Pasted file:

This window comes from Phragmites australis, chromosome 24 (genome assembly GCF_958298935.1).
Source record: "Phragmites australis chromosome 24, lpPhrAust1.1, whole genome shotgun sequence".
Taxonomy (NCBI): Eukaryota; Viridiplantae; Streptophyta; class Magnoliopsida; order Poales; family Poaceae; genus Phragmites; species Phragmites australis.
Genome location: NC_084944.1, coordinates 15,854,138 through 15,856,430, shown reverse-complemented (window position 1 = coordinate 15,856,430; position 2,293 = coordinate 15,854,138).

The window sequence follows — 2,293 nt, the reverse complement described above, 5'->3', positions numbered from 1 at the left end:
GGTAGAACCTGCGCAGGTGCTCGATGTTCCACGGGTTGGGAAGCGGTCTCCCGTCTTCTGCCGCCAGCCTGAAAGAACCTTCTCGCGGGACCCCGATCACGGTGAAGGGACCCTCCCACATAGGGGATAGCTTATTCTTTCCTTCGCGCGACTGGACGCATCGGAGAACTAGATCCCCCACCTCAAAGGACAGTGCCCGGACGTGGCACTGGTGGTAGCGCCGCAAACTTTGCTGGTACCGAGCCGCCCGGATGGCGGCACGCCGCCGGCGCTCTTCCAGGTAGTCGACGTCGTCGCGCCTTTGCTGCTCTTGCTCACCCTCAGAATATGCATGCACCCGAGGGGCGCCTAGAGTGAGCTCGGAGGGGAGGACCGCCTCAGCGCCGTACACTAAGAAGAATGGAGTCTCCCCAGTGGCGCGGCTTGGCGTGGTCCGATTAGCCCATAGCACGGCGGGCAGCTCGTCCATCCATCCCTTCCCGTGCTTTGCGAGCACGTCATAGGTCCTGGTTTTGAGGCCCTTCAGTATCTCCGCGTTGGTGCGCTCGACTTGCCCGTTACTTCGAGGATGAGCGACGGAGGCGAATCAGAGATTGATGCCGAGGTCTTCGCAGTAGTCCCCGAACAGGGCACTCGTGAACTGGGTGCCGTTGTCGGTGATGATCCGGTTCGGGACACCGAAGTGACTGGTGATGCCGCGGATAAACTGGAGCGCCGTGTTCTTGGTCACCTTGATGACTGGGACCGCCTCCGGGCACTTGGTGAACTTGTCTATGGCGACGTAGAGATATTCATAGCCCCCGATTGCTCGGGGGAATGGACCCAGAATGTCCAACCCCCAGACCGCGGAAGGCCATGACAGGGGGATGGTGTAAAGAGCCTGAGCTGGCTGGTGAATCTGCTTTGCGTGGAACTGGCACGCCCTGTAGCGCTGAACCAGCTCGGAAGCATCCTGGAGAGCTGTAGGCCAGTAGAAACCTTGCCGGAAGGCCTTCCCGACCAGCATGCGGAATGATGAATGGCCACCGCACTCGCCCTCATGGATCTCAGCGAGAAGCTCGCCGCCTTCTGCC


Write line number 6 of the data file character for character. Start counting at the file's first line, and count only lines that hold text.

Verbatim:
GGTAGAACCTGCGCAGGTGCTCGATGTTCCACGGGTTGGGAAGCGGTCTCCCGTCTTCTGCCGCCAGCCTGAAAGAACCTTCTCGCGGGACCCCGATCACGGTGAAGGGACCCTCCCACATAGGGGATAGCTTATTCTTTCCTTCGCGCGACTGGACGCATCGGAGAACTAGATCCCCCACCTCAAAGGACAGTGCCCGGACGTGGCACTGGTGGTAGCGCCGCAAACTTTGCTGGTACCGAGCCGCCCGGATGGCGGCACGCCGCCGGCGCTCTTCCAGGTAGTCGACGTCGTCGCGCCTTTGCTGCTCTTGCTCACCCTCAGAATATGCATGCACCCGAGGGGCGCCTAGAGTGAGCTCGGAGGGGAGGACCGCCTCAGCGCCGTACACTAAGAAGAATGGAGTCTCCCCAGTGGCGCGGCTTGGCGTGGTCCGATTAGCCCATAGCACGGCGGGCAGCTCGTCCATCCATCCCTTCCCGTGCTTTGCGAGCACGTCATAGGTCCTGGTTTTGAGGCCCTTCAGTATCTCCGCGTTGGTGCGCTCGACTTGCCCGTTACTTCGAGGATGAGCGACGGAGGCGAATCAGAGATTGATGCCGAGGTCTTCGCAGTAGTCCCCGAACAGGGCACTCGTGAACTGGGTGCCGTTGTCGGTGATGATCCGGTTCGGGACACCGAAGTGACTGGTGATGCCGCGGATAAACTGGAGCGCCGTGTTCTTGGTCACCTTGATGACTGGGACCGCCTCCGGGCACTTGGTGAACTTGTCTATGGCGACGTAGAGATATTCATAGCCCCCGATTGCTCGGGGGAATGGACCCAGAATGTCCAACCCCCAGACCGCGGAAGGCCATGACAGGGGGATGGTGTAAAGAGCCTGAGCTGGCTGGTGAATCTGCTTTGCGTGGAACTGGCACGCCCTGTAGCGCTGAACCAGCTCGGAAGCATCCTGGAGAGCTGTAGGCCAGTAGAAACCTTGCCGGAAGGCCTTCCCGACCAGCATGCGGAATGATGAATGGCCACCGCACTCGCCCTCATGGATCTCAGCGAGAAGCTCGCCGCCTTCTGCC